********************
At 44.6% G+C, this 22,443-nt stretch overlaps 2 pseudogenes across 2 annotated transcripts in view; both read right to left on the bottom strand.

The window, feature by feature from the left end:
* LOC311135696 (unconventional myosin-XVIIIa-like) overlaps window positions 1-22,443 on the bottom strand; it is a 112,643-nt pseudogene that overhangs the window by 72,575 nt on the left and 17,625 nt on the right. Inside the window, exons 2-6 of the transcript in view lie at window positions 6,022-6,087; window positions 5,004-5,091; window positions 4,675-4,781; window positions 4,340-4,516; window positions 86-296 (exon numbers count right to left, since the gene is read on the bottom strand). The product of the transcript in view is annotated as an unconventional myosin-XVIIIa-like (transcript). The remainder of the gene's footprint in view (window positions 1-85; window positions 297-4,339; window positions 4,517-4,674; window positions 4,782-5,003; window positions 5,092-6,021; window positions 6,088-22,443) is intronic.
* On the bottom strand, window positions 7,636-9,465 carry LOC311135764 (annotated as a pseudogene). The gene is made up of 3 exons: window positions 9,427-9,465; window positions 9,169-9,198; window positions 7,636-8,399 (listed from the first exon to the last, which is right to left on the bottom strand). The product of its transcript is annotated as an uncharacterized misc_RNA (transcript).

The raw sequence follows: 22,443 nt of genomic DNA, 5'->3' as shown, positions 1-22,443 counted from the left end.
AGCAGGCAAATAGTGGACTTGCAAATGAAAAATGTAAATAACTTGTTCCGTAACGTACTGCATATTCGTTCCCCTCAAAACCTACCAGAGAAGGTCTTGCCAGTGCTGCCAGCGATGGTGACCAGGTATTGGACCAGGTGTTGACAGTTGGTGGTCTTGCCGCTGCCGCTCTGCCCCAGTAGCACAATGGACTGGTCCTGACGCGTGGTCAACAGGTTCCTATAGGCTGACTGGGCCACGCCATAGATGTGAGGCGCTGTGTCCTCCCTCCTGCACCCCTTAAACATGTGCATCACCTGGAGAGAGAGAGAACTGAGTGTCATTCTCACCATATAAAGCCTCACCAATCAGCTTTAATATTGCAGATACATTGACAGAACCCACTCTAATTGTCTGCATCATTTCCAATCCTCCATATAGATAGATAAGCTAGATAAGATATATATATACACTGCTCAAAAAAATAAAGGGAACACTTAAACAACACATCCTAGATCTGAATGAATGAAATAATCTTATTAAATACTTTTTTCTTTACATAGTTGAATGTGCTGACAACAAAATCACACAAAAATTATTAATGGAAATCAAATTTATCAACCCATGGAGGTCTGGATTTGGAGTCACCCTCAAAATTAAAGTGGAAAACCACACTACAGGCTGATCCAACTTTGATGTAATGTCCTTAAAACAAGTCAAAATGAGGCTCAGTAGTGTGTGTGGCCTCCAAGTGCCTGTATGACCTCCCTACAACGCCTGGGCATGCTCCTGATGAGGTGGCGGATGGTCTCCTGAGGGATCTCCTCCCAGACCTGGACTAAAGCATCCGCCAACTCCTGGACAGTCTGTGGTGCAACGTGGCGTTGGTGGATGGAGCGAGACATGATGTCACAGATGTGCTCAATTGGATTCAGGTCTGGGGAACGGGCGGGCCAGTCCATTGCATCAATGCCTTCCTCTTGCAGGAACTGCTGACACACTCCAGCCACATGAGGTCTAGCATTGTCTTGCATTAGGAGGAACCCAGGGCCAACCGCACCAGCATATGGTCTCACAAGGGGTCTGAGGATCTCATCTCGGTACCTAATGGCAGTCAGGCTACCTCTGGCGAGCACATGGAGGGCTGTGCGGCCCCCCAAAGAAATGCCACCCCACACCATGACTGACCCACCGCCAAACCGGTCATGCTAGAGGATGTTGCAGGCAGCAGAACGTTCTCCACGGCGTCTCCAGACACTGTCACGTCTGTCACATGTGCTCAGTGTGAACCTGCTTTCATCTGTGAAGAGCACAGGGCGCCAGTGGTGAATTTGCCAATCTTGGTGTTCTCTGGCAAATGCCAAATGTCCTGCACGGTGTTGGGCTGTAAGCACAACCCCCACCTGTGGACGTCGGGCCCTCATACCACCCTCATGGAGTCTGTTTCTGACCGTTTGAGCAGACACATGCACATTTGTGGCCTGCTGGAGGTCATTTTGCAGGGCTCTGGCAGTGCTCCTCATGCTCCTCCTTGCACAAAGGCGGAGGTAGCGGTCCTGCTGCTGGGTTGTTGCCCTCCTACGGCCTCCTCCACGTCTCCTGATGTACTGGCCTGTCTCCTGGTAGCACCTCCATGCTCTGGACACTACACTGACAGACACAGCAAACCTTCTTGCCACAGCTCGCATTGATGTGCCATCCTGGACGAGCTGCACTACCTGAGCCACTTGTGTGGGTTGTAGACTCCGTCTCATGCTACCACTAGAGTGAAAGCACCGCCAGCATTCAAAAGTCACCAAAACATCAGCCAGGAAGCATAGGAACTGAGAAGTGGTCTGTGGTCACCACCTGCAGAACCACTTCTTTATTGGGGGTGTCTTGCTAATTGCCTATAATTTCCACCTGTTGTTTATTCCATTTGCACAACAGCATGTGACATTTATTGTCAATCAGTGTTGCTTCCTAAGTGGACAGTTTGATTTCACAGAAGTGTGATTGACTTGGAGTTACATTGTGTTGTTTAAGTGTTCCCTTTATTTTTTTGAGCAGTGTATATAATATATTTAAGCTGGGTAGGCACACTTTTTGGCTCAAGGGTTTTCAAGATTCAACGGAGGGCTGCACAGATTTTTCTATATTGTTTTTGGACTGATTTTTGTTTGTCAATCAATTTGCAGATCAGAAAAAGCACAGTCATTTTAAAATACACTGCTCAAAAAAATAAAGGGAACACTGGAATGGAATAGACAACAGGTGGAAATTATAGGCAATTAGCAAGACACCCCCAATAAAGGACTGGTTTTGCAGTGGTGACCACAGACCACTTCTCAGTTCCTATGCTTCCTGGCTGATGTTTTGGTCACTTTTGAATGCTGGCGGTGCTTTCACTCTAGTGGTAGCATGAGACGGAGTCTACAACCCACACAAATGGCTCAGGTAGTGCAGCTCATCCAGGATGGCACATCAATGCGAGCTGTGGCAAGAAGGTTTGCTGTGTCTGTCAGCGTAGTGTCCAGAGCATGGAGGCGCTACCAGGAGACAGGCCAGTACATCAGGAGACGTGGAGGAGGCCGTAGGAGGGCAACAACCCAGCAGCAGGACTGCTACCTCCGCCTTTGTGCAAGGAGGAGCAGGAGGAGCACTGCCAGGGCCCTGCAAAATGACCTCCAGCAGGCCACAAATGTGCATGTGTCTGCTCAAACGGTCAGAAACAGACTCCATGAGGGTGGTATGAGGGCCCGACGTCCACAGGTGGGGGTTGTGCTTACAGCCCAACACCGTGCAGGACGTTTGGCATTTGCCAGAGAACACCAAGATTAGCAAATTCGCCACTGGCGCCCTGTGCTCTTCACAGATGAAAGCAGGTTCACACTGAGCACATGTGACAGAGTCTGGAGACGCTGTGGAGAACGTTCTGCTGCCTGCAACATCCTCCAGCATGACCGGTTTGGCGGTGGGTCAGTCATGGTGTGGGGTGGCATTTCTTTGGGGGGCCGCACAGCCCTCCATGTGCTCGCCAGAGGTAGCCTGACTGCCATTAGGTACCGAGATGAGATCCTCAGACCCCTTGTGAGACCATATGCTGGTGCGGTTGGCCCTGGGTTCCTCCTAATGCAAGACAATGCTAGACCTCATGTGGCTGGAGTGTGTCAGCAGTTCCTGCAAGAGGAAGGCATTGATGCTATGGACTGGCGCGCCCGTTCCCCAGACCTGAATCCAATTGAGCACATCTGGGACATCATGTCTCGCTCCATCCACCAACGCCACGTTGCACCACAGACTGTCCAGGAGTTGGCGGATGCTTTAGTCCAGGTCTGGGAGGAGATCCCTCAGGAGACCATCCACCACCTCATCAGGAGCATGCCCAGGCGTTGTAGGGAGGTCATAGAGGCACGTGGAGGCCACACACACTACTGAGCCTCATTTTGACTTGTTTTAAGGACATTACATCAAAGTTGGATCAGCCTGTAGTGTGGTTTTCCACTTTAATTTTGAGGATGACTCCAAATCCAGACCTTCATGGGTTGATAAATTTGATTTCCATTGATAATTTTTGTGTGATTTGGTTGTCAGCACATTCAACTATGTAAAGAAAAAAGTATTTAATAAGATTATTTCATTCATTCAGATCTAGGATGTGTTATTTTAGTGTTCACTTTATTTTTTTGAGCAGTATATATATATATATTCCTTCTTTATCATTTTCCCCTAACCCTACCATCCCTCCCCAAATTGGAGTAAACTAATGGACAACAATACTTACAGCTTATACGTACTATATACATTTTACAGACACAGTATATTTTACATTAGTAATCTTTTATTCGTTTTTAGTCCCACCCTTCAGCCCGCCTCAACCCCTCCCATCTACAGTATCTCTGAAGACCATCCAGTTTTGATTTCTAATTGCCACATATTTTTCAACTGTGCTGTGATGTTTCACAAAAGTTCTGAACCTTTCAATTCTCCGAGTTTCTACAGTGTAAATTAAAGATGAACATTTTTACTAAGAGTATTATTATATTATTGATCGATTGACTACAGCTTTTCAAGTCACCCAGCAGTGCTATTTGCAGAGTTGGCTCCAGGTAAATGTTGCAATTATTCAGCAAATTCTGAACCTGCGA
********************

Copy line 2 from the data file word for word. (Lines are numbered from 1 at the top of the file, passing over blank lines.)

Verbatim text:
The window, feature by feature from the left end: